From the Archives--Mental Revision Tools
Our dear Bret Ballou is on paternity leave for a few weeks, so I'm filling in every other Friday with some of my favorite Bret posts from the archives. I chose this one today because I'm in the middle of a revision myself, and have used Bret's "graveyard" idea many times already--both to cut scenes and to pull from them. I also love this post, because it includes a photo of the oldest Ballou baby, who is now almost two! -- Katy
I’m sure you’ve heard how writing a first draft is akin to running a marathon. If so, then revision is like completing an Ironman Triathlon. It pushes your writing muscles to unimaginable lengths. But like any endurance sport, half the battle is overcoming your mental limitations. So today, I want to address some mental tools that I’ve used.
The graveyard: There’s nothing more difficult than selecting an entire chapter and pressing that delete key. I’ll admit there’s even been times when I bend whole scenes to work in that perfect joke. I know a lot of writers do this. It’s understandable. We’ve poured blood, sweat, and precious time into those letters and to kill them seems inhumane. However, most of the time, they’re bad for the manuscript. So what I do is every revision I create, I make new document called THE GRAVEYARD. Now, instead of the delete key, I cut the chapter and paste it into here. The idea being that all that good stuff is there for me to come back to should I need it. Honestly, I rarely use anything from these graveyards, but it eases my mind to know that my darlings live somewhere, even if in purgatory, and lets me focus on what I need to do.
Separate yourself from the words: Sometimes, I fall in love with my own work so much that it’s hard to asses the story, arcs, etc. when revision time comes. Or sometimes, the opposite is true where every word flat out stinks. Neither is a good position to be revising. That’s why it’s critical to practice techniques such as Talia’s outline or Katherine’s index cards. Mentally, it removes us from the text enough to see the structure, the arcs, and the holes.
Note…I think a lot of pantsers cringe at the outlines and the index cards because, well, it’s not the way they are hardwired. As a plotter, I resist redoing these techniques because I did them at the onset – though, inevitably, things changed from what I had planned and the original exercises are no longer 100% correct. But, pantsers: DO THEM. And, plotters: REDO them. It’ll help you see things clearly and you’ll save time in the long run.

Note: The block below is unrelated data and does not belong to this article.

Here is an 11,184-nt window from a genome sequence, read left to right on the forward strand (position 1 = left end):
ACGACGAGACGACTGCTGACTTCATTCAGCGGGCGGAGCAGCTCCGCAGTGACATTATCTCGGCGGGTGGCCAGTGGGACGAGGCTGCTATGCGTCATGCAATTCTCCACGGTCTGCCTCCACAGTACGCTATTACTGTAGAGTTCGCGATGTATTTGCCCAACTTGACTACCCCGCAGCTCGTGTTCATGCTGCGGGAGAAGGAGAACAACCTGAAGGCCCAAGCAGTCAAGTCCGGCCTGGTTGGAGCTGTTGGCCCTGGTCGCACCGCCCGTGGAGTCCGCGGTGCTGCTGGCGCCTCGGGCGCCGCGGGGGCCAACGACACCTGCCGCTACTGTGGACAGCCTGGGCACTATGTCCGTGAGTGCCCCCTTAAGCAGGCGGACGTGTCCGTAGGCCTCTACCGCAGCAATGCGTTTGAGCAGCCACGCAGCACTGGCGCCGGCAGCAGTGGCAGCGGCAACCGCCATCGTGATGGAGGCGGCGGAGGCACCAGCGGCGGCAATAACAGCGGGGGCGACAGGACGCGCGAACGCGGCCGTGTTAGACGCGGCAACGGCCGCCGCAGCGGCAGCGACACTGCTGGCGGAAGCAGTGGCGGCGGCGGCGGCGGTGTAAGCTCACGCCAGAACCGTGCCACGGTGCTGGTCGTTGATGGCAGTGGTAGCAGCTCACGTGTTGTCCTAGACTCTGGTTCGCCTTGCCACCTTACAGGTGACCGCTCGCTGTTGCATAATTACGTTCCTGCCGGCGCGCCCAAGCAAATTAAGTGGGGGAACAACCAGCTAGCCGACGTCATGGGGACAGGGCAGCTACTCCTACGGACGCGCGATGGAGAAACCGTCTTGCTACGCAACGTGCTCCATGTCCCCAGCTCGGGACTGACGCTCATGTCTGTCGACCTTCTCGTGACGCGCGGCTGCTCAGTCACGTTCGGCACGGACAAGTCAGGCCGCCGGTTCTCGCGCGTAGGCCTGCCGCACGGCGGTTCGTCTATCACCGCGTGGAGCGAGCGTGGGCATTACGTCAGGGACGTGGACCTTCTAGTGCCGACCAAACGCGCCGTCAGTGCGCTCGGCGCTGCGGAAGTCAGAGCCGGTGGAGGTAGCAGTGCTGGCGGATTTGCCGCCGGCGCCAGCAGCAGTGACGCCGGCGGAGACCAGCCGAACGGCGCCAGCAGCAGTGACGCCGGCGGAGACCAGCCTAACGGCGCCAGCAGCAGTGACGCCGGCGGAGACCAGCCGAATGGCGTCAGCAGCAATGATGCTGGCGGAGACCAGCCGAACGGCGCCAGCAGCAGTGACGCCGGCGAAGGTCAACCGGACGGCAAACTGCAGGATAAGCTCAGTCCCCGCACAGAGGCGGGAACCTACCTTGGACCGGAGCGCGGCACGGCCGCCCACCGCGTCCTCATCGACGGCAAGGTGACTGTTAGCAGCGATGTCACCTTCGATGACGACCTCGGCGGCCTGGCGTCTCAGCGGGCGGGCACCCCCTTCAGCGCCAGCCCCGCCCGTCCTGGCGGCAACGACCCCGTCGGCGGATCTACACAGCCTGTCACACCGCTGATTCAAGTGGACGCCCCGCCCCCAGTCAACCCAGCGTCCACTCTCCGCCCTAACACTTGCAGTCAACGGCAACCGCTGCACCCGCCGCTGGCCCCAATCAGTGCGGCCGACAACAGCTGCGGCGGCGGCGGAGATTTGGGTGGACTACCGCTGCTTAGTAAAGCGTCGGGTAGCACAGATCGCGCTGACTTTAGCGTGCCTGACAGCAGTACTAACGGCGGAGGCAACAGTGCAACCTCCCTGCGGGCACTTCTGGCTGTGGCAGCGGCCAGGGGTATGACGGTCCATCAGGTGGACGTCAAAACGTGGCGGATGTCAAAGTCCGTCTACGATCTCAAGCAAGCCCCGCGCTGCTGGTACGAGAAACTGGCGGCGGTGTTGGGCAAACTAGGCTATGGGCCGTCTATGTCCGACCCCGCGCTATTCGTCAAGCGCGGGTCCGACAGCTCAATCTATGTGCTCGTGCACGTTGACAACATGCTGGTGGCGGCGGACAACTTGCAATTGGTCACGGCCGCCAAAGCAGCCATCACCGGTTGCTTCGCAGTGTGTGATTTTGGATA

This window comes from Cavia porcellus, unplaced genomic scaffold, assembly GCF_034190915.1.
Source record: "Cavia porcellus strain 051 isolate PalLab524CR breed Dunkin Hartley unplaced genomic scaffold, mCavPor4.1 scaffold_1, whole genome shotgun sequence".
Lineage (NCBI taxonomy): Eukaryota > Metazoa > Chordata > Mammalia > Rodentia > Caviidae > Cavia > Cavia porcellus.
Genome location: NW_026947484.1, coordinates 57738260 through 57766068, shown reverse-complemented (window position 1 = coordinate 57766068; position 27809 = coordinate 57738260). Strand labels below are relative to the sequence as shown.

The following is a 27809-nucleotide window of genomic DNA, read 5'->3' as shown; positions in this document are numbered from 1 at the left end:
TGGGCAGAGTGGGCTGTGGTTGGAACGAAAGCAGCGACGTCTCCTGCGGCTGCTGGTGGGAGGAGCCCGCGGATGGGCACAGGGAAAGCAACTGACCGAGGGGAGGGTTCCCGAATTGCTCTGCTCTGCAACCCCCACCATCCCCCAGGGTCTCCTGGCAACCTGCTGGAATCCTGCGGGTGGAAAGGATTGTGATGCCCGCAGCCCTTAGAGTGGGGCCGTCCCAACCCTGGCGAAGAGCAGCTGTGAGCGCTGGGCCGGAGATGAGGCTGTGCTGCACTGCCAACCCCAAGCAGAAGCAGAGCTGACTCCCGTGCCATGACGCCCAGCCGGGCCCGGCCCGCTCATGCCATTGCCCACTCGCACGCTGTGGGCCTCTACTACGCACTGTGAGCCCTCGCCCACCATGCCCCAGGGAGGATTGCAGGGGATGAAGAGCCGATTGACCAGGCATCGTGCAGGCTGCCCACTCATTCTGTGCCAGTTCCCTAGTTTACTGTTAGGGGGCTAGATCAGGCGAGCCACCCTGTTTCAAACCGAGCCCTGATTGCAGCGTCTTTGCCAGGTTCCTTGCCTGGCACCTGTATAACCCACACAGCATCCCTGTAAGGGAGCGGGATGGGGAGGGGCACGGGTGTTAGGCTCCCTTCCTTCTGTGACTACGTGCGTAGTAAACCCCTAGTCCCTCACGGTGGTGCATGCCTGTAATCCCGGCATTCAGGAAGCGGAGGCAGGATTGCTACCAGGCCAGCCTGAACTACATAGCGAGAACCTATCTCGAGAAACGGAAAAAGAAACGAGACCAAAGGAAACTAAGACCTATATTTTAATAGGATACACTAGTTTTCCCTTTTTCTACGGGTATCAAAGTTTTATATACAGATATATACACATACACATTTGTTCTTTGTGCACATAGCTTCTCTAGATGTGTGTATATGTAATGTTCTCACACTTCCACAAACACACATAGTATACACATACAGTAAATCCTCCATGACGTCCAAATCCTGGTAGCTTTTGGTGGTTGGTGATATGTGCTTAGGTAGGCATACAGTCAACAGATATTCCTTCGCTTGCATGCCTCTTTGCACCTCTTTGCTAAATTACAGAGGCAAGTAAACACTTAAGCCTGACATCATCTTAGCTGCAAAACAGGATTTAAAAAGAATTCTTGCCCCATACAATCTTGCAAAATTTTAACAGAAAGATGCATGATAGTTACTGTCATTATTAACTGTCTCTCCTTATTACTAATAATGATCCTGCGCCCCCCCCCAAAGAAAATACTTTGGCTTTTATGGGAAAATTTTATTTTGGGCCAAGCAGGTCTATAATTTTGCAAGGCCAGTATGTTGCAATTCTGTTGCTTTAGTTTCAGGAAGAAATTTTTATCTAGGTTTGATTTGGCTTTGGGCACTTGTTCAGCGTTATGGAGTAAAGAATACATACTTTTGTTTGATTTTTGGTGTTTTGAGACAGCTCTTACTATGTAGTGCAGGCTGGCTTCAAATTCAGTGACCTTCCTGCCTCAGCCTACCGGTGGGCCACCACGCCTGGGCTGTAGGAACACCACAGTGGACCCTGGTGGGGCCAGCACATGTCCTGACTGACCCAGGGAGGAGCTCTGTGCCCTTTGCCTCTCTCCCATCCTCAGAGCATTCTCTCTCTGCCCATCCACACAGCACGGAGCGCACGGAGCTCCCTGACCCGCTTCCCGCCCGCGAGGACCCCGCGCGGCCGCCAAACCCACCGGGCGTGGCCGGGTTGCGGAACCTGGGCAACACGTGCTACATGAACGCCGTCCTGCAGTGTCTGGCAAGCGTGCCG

Be a sniper, not an A-bomb: Most the time, revision is about tweaking and massaging, rather than blowing the whole thing apart with a complete rewrite (of course, sometimes it might need that – just don’t start with that mindset). A well-crafted, perfectly placed line line will clear up that confusing plot point, character’s motivation, or world building detail. Suddenly, the whole issue is resolved. Of course, it’s not easy to find these sniper points, but keep pouring over the text to find them because, over all, it’ll save you a ton of rewriting.
Drink from the fire hose, but on low flow: Revisions are often overwhelming. If the issue is about a character arc or particular plot thread, it likely resonates through the whole work. Add a few of these and I find myself going, “by golly, nuke the whole thing and begin again.” Stop before you toss any babies out with the bath water. Try to separate all the changes into different buckets, then go over the story and just focus on that single thing. When you finish, hit the next bucket without looking back. Like anything in life, most challenges aren’t so hard when you break them down into manageable chunks.